In terms of what CBD does for the body, its relaxation properties are comparable to THC and may be even more useful in treating a variety of medical conditions and physical ailments. It is reported that patients experiencing nausea, epilepsy, Parkinson’s disease, acne, depression, diabetes, and anxiety can use CBD to aid in alleviating symptoms.

It is important to note that although CBD has many benefits, without trace amounts of THC those benefits may be less effective. The “entourage effect” refers to whole-plant medicinal value, comparable to the mainstream vitamin market where dehydrated whole-plant concentrates are often sought after because the multitude of chemical compounds found in plant-based foods simply cannot be replicated by isolated or synthetic compounds. When purchasing CBD products is it important to think twice and fully research your product before spending your hard earned money.

If you’ve ever held onto your weed for too long, you might notice that this strain you bought to keep you awake and euphoric a year ago is now making you a little slow or drowsy. Chances are that some amount of the THC in that bud has degraded over time and converted to CBN.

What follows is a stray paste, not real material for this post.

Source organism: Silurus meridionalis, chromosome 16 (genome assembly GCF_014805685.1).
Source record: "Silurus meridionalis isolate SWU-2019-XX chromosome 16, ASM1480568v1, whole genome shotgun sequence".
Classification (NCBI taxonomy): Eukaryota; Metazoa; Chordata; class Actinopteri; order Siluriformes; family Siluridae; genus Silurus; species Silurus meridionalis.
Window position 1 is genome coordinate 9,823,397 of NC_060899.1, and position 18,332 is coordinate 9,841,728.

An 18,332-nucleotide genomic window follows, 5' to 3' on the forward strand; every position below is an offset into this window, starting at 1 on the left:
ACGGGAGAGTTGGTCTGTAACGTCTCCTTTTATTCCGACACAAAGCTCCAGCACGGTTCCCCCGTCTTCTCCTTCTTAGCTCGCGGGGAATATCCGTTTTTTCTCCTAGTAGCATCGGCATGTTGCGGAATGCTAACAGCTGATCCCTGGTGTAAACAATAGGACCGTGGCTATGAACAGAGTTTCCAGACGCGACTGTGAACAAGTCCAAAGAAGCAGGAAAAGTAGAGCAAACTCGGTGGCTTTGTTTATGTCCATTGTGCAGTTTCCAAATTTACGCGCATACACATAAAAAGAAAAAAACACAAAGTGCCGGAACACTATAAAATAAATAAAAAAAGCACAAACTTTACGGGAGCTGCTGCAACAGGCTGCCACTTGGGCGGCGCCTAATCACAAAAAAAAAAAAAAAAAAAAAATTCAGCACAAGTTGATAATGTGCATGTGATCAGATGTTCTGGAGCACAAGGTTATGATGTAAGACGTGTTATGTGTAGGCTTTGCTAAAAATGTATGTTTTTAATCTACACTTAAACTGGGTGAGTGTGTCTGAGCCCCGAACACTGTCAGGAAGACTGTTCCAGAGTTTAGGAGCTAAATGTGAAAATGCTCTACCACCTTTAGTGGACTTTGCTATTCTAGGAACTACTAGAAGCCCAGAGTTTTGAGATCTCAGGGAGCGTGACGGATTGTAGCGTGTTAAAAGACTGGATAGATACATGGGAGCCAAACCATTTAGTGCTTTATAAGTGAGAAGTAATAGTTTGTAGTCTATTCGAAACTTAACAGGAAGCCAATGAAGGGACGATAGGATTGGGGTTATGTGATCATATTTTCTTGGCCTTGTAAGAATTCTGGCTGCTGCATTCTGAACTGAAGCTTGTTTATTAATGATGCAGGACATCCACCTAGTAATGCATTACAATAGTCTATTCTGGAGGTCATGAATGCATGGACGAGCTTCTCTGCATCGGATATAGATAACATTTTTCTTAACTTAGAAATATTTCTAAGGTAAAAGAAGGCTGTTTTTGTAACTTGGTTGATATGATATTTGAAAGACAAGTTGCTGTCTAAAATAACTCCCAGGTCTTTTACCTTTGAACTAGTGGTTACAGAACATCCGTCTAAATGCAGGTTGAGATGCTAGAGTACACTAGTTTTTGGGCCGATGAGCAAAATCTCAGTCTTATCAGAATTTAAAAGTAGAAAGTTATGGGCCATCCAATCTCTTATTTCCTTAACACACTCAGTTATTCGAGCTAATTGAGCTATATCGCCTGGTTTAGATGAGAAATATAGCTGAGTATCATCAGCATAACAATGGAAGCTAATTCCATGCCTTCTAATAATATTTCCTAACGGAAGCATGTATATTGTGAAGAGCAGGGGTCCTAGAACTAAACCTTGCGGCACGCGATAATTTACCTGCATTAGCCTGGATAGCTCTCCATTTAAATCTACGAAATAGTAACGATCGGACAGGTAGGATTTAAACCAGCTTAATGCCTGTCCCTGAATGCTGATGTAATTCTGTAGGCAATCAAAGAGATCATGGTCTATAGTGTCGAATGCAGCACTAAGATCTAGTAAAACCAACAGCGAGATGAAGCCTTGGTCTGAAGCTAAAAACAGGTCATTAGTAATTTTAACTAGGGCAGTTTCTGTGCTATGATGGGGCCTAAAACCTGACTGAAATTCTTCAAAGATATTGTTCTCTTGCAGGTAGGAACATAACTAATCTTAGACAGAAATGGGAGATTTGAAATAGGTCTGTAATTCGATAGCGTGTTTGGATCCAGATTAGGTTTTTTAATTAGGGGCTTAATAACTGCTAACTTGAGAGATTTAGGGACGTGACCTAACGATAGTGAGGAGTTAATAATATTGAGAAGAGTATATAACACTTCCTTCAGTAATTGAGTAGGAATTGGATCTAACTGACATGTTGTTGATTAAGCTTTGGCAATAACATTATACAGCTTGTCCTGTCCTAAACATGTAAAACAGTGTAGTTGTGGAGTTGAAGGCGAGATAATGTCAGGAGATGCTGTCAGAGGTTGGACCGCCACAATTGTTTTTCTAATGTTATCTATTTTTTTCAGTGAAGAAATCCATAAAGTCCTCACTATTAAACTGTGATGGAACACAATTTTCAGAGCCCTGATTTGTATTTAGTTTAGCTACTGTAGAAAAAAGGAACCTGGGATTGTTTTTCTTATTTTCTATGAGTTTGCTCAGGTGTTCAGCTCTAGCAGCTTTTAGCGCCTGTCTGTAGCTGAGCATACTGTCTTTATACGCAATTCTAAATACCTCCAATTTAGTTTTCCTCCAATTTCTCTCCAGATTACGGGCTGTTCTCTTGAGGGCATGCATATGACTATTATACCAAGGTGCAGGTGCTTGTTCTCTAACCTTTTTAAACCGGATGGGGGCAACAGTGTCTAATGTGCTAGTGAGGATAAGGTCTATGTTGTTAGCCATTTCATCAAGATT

CBN is a phytocannabinoid that comes from THC when it is exposed to light and oxygen over time. Its effects are primarily sedative in nature and could actually help your brain get into the right sleep cycles. CBN activates non-cannabinoid receptors in the body, creating a healthy network of communication for cells. Endocannabinoid receptors are impacted indirectly and open up opportunities for several potential medical and health benefits.

Since CBN carries antibiotic and anti-inflammatory properties, it is often used by those seeking relief from insomnia and osteoporosis. CBN is also thought to bolster the immune system as well as have antibacterial properties when applied as an ointment to cuts, burns, and rashes.


Now that you understand the primary chemical compounds of cannabis, it’s important to know the different strains of the plant and the desired effects they are known for. We can break down cannabis strains into three main categories: indica, sativa, and hybrids. Each category contains many subsets, all with unique properties and experiences for the user.

Historically, indica strains thrived in highland, Middle Eastern climates, such as India or Afghanistan. Sativa strains originated in coastal, warm regions, like Central and South America. Hybrids are a genetic blend of the two, offering many different combinations of effects associated with the indica and sativa strains. Considering the abundance of strains currently available on the market, it’s safe to say that many are a fusion of both to some degree.